Thousands of Deutsche Bank staff could lose their jobs as the German financial services giant replaces “people behaving like robots” with robots acting like people.
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CEO John Cryan is reported to have told an audience at a conference in Frankfurt that a “big number” of the bank’s staff will lose their jobs as a result of new technology taking ove. The bank has around 100,000 employees.
He accused accountants as being like abacuses, saying the bank “won’t need as many people”.
“In our banks, we have people behaving like robots doing mechanical things. Tomorrow, we’re going to have robots behaving like people,” he added.
Cryan also said some roles will become more interesting and that the cuts to permanent staff might be less severe, with thousands of contractors being let go.
Technology such as artificial intelligence (AI) and automation software is taking over many repetitive tasks at businesses, with the financial services sector leading the charge.
A report from financial services management consultancy Opimas predicted that, discounting acquisitions of startups, finance firms in the investment sector would spend $1.5bn on robotic process automation, machine learning, deep learning and cognitive analytics in 2017, increasing by 75% to $2.8bn in 2021.
Banking staff in customer services, back office processing and even those giving customers advice are at risk.
HSBC recently announced it is using IBM AI technology to process documents related to international trade. Around 100 million pages of documents, such as invoices and insurance documents, are currently manually reviewed and processed by HSBC staff.
But it is already beyond the back office. For example, the Royal Bank of Scotland (RBS) is also working with IBM in piloting a robot that will answer customer questions and pass requests on to the right agents.
The Luvo cognitive chatbot, which uses IBM’s cloud-based Watson Conversation service, will be available to around 10% of RBS’s customers in Scotland in December as part of the customer pilot.
Meanwhile, Sweden’s SEB bank became the first bank to use IPsoft’s cognitive technology for customer services after the software robot proved successful in an internal IT service desk project.
But there is a human cost to these improvements. The Trade Union Congress (TUC) recently called on the UK government to make sure workers are not left out by technology-driven productivity gains.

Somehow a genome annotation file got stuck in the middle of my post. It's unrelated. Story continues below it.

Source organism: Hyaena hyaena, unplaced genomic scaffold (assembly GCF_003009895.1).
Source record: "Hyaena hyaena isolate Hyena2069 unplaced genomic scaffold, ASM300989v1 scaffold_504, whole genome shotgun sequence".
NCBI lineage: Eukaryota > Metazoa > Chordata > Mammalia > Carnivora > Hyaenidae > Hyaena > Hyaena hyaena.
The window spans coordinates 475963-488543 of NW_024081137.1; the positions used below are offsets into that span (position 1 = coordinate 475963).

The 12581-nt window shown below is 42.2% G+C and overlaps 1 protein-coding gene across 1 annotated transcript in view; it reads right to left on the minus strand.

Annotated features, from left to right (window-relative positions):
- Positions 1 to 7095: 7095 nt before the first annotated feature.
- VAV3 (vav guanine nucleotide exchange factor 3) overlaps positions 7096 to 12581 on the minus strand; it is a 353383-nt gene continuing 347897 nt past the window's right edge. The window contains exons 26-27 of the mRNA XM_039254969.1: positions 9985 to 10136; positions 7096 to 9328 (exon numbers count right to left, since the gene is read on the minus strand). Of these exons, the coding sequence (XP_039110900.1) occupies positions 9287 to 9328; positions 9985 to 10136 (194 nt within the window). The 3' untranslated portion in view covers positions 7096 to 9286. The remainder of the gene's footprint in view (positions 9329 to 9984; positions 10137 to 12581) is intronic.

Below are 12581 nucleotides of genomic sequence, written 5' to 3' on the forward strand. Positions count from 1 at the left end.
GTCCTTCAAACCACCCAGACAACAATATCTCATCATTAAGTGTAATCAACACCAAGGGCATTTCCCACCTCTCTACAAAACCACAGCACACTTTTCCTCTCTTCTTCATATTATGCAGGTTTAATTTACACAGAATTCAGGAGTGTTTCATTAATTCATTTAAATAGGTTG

TUC general secretary Frances O’Grady said: “Robots and AI could let us produce more for less, boosting national prosperity. But we need a debate about who benefits from this wealth, and how workers get a fair share,” she said.
Accelerated change creates uncertainty
A survey from YouGov of 11,362 people in nine countries earlier this year found that more than a quarter of workers believed 20% of their daily tasks could be automated through AI and robots, and 10% claimed up to 60% of their role could be taken over.
It also revealed that 45% of people globally expect AI technology to one day be capable of carrying out intangible – even creative – tasks.
This view is shared by the author Douglas Coupland, who wrote the novel Generation X: Tales for an accelerated culture, which tells the stories of a group of people born between the early 1960s and early 1980s.
Speaking to Computer Weekly in April 2017, Coupland said there was likely to be a period of uncertainty caused by the pace of change.
“People always say, ‘Don’t worry, we will invent new job categories’, and in the past this has been more or less the case. But we are dealing with algorithmic technologies that have no historical or ontological precedence,” he said.
“We are at this hyper-accelerated pace now. We are going to lose jobs faster than we create them, and during that different zone it is going to be very politically unstable. I hope governments have a plan B.”
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